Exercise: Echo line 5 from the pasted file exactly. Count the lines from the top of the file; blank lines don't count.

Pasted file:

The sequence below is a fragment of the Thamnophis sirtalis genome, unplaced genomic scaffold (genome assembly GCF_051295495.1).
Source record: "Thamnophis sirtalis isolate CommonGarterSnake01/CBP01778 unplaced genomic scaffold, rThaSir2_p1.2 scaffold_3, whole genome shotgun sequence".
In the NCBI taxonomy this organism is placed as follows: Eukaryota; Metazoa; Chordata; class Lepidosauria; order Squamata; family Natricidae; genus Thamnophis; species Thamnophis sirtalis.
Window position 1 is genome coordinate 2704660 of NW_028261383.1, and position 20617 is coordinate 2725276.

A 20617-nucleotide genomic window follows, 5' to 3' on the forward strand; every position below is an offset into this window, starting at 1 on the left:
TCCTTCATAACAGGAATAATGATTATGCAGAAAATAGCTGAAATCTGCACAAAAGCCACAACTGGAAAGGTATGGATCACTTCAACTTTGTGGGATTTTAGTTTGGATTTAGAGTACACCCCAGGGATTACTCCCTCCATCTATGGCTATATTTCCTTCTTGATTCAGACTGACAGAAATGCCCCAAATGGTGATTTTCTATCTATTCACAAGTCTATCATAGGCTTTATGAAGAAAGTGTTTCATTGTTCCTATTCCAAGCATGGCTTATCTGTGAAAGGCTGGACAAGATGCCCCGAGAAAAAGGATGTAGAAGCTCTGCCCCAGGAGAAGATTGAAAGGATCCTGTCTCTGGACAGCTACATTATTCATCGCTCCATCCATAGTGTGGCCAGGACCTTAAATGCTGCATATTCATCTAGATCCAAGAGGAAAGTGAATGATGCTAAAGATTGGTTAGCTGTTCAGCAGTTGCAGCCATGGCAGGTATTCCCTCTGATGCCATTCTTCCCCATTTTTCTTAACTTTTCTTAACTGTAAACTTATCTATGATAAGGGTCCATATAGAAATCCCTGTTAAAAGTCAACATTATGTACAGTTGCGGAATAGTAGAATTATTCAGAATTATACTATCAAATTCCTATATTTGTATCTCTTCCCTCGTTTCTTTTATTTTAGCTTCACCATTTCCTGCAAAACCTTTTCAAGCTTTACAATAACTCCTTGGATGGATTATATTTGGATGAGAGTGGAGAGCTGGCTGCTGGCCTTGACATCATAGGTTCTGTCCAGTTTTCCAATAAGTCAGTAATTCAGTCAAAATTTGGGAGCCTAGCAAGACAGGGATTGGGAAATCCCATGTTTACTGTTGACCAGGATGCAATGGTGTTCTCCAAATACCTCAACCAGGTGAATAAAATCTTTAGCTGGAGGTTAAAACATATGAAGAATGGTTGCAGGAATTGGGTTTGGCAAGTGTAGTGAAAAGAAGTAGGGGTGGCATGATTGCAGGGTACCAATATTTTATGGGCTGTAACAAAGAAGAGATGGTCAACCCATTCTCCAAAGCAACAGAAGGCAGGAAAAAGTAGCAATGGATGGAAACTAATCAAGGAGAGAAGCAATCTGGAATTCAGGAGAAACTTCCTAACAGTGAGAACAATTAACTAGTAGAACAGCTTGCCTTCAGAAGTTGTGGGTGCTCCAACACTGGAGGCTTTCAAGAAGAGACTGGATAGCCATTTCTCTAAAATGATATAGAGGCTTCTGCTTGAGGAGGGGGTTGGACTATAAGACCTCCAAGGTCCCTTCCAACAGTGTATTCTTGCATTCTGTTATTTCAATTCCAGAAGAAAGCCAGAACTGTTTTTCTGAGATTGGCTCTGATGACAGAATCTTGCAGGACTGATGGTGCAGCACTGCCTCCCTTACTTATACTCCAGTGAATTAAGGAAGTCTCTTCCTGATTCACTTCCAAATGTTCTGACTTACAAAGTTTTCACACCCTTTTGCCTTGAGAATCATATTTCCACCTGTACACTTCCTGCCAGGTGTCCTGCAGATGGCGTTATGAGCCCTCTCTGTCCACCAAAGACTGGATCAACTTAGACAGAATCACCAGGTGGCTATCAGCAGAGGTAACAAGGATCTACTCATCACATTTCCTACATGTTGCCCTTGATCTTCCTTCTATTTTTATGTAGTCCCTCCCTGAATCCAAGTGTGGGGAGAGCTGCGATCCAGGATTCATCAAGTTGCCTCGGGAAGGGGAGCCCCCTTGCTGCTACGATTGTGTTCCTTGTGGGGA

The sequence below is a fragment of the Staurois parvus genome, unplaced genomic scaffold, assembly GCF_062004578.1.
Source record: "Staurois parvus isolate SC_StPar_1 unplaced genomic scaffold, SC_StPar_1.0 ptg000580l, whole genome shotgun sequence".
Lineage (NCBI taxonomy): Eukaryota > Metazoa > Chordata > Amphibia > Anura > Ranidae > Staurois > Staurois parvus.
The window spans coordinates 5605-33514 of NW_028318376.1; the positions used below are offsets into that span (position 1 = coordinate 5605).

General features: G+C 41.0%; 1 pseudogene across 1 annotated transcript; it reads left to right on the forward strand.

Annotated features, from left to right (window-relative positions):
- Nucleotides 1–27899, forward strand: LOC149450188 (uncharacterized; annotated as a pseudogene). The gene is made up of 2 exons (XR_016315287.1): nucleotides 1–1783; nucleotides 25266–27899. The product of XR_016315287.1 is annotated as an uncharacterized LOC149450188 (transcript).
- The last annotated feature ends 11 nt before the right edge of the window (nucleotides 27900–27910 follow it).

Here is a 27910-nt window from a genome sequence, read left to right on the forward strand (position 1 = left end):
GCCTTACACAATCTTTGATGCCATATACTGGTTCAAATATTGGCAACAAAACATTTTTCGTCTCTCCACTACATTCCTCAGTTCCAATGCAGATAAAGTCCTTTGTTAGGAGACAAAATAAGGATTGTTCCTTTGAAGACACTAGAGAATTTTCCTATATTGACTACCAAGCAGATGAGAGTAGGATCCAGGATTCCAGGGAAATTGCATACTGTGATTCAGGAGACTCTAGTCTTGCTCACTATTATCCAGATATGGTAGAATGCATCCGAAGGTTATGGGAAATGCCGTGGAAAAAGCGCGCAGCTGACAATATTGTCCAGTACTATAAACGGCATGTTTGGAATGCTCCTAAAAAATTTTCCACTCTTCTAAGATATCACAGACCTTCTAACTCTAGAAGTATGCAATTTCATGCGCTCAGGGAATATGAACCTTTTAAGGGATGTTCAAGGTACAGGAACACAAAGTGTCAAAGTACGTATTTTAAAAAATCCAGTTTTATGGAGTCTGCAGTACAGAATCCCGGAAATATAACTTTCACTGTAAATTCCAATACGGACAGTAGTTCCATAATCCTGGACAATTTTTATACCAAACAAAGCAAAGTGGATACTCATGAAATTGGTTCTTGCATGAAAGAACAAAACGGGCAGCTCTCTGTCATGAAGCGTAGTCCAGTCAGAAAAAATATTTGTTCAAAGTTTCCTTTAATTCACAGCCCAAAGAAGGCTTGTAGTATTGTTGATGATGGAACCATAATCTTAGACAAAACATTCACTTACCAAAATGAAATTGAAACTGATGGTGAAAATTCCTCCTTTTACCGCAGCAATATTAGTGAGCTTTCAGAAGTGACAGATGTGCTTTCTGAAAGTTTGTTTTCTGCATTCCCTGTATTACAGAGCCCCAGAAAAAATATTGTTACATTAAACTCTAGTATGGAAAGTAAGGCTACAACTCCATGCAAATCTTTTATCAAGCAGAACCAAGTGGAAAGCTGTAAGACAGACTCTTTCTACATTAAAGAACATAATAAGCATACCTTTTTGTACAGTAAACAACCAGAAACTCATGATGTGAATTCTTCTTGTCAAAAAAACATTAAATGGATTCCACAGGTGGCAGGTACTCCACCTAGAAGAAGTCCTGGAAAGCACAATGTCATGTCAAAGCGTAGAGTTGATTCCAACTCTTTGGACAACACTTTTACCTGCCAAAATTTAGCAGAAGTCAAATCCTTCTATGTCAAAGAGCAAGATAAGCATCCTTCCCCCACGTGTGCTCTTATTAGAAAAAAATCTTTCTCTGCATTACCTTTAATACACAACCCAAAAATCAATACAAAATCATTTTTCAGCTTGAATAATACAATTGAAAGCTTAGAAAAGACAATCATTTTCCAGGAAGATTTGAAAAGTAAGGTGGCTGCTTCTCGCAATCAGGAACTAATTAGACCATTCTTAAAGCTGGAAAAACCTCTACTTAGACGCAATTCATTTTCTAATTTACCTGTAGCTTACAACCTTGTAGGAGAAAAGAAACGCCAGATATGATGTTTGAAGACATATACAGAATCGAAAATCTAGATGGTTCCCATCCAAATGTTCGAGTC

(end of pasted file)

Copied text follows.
A 20617-nucleotide genomic window follows, 5' to 3' on the forward strand; every position below is an offset into this window, starting at 1 on the left: